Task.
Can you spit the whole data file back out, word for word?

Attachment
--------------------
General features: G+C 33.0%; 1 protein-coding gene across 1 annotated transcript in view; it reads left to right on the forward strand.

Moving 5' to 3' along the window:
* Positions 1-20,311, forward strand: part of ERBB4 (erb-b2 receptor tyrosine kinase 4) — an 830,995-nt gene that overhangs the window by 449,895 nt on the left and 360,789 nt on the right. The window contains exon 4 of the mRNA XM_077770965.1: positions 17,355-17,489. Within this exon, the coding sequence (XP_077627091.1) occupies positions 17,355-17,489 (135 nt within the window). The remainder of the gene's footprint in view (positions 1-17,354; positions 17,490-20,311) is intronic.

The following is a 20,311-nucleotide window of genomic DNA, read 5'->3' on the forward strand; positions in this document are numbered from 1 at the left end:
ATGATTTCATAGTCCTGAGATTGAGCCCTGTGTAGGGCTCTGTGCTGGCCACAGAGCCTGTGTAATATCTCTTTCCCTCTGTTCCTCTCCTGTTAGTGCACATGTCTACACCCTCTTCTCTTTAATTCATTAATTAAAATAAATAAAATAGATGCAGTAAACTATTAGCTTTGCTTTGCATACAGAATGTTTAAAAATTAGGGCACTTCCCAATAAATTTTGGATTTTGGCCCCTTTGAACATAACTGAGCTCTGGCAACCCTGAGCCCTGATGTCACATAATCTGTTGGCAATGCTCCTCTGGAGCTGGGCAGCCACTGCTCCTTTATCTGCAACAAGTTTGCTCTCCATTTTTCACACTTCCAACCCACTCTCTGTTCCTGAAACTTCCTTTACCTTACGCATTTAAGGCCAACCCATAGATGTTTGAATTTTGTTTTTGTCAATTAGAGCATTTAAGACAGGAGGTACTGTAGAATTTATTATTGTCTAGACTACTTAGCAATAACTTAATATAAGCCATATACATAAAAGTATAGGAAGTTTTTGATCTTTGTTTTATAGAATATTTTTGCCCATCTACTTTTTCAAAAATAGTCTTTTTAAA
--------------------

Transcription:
General features: G+C 33.0%; 1 protein-coding gene across 1 annotated transcript in view; it reads left to right on the forward strand.

Moving 5' to 3' along the window:
* Positions 1-20,311, forward strand: part of ERBB4 (erb-b2 receptor tyrosine kinase 4) — an 830,995-nt gene that overhangs the window by 449,895 nt on the left and 360,789 nt on the right. The window contains exon 4 of the mRNA XM_077770965.1: positions 17,355-17,489. Within this exon, the coding sequence (XP_077627091.1) occupies positions 17,355-17,489 (135 nt within the window). The remainder of the gene's footprint in view (positions 1-17,354; positions 17,490-20,311) is intronic.

The following is a 20,311-nucleotide window of genomic DNA, read 5'->3' on the forward strand; positions in this document are numbered from 1 at the left end:
ATGATTTCATAGTCCTGAGATTGAGCCCTGTGTAGGGCTCTGTGCTGGCCACAGAGCCTGTGTAATATCTCTTTCCCTCTGTTCCTCTCCTGTTAGTGCACATGTCTACACCCTCTTCTCTTTAATTCATTAATTAAAATAAATAAAATAGATGCAGTAAACTATTAGCTTTGCTTTGCATACAGAATGTTTAAAAATTAGGGCACTTCCCAATAAATTTTGGATTTTGGCCCCTTTGAACATAACTGAGCTCTGGCAACCCTGAGCCCTGATGTCACATAATCTGTTGGCAATGCTCCTCTGGAGCTGGGCAGCCACTGCTCCTTTATCTGCAACAAGTTTGCTCTCCATTTTTCACACTTCCAACCCACTCTCTGTTCCTGAAACTTCCTTTACCTTACGCATTTAAGGCCAACCCATAGATGTTTGAATTTTGTTTTTGTCAATTAGAGCATTTAAGACAGGAGGTACTGTAGAATTTATTATTGTCTAGACTACTTAGCAATAACTTAATATAAGCCATATACATAAAAGTATAGGAAGTTTTTGATCTTTGTTTTATAGAATATTTTTGCCCATCTACTTTTTCAAAAATAGTCTTTTTAAA